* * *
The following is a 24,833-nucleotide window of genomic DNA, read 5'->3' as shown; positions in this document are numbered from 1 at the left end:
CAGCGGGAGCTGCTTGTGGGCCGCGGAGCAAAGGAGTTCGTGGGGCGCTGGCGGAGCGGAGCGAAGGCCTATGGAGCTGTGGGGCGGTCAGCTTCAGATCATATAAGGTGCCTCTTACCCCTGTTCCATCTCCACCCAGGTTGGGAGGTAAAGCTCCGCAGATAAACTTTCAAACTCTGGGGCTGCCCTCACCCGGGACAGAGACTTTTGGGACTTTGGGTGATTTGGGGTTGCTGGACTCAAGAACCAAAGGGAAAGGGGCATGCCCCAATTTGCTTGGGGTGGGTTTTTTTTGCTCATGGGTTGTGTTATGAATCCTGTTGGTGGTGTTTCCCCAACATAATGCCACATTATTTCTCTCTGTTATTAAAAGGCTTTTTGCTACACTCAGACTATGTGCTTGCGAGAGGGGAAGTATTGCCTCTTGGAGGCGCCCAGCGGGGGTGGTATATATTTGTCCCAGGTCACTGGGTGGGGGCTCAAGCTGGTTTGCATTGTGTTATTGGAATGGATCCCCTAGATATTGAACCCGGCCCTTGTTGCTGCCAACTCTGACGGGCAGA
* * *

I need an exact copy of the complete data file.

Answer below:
The following is a 24,833-nucleotide window of genomic DNA, read 5'->3' as shown; positions in this document are numbered from 1 at the left end:
CAGCGGGAGCTGCTTGTGGGCCGCGGAGCAAAGGAGTTCGTGGGGCGCTGGCGGAGCGGAGCGAAGGCCTATGGAGCTGTGGGGCGGTCAGCTTCAGATCATATAAGGTGCCTCTTACCCCTGTTCCATCTCCACCCAGGTTGGGAGGTAAAGCTCCGCAGATAAACTTTCAAACTCTGGGGCTGCCCTCACCCGGGACAGAGACTTTTGGGACTTTGGGTGATTTGGGGTTGCTGGACTCAAGAACCAAAGGGAAAGGGGCATGCCCCAATTTGCTTGGGGTGGGTTTTTTTTGCTCATGGGTTGTGTTATGAATCCTGTTGGTGGTGTTTCCCCAACATAATGCCACATTATTTCTCTCTGTTATTAAAAGGCTTTTTGCTACACTCAGACTATGTGCTTGCGAGAGGGGAAGTATTGCCTCTTGGAGGCGCCCAGCGGGGGTGGTATATATTTGTCCCAGGTCACTGGGTGGGGGCTCAAGCTGGTTTGCATTGTGTTATTGGAATGGATCCCCTAGATATTGAACCCGGCCCTTGTTGCTGCCAACTCTGACGGGCAGA